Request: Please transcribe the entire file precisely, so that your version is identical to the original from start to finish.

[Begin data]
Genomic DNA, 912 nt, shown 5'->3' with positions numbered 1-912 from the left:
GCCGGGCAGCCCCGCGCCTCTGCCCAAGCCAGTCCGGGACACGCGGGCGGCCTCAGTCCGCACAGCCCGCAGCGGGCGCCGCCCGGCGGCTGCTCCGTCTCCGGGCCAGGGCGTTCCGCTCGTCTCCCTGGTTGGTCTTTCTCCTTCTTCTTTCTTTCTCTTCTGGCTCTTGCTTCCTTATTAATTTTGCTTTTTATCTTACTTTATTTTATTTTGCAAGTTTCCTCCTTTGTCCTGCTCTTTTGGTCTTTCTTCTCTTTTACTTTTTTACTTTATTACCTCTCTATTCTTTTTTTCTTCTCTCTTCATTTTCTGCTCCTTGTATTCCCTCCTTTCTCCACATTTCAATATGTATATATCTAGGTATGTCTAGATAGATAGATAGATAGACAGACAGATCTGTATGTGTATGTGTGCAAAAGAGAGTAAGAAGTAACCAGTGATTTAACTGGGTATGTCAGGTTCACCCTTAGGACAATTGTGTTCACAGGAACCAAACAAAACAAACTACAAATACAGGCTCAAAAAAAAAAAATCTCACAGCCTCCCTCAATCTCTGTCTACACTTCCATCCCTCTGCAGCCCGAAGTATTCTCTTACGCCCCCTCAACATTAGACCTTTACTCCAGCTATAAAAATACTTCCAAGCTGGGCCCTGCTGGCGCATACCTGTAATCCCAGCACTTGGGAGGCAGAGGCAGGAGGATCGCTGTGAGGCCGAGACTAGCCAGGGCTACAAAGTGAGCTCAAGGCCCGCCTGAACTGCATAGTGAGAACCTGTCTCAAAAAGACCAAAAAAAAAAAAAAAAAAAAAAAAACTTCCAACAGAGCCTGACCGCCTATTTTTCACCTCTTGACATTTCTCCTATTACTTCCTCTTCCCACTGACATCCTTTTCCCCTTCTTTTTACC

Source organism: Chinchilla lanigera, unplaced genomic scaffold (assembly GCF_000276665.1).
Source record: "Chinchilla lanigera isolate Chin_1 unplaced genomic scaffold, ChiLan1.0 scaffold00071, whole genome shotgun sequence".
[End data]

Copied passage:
Genomic DNA, 912 nt, shown 5'->3' with positions numbered 1-912 from the left:
GCCGGGCAGCCCCGCGCCTCTGCCCAAGCCAGTCCGGGACACGCGGGCGGCCTCAGTCCGCACAGCCCGCAGCGGGCGCCGCCCGGCGGCTGCTCCGTCTCCGGGCCAGGGCGTTCCGCTCGTCTCCCTGGTTGGTCTTTCTCCTTCTTCTTTCTTTCTCTTCTGGCTCTTGCTTCCTTATTAATTTTGCTTTTTATCTTACTTTATTTTATTTTGCAAGTTTCCTCCTTTGTCCTGCTCTTTTGGTCTTTCTTCTCTTTTACTTTTTTACTTTATTACCTCTCTATTCTTTTTTTCTTCTCTCTTCATTTTCTGCTCCTTGTATTCCCTCCTTTCTCCACATTTCAATATGTATATATCTAGGTATGTCTAGATAGATAGATAGATAGACAGACAGATCTGTATGTGTATGTGTGCAAAAGAGAGTAAGAAGTAACCAGTGATTTAACTGGGTATGTCAGGTTCACCCTTAGGACAATTGTGTTCACAGGAACCAAACAAAACAAACTACAAATACAGGCTCAAAAAAAAAAAATCTCACAGCCTCCCTCAATCTCTGTCTACACTTCCATCCCTCTGCAGCCCGAAGTATTCTCTTACGCCCCCTCAACATTAGACCTTTACTCCAGCTATAAAAATACTTCCAAGCTGGGCCCTGCTGGCGCATACCTGTAATCCCAGCACTTGGGAGGCAGAGGCAGGAGGATCGCTGTGAGGCCGAGACTAGCCAGGGCTACAAAGTGAGCTCAAGGCCCGCCTGAACTGCATAGTGAGAACCTGTCTCAAAAAGACCAAAAAAAAAAAAAAAAAAAAAAAAACTTCCAACAGAGCCTGACCGCCTATTTTTCACCTCTTGACATTTCTCCTATTACTTCCTCTTCCCACTGACATCCTTTTCCCCTTCTTTTTACC

Source organism: Chinchilla lanigera, unplaced genomic scaffold (assembly GCF_000276665.1).
Source record: "Chinchilla lanigera isolate Chin_1 unplaced genomic scaffold, ChiLan1.0 scaffold00071, whole genome shotgun sequence".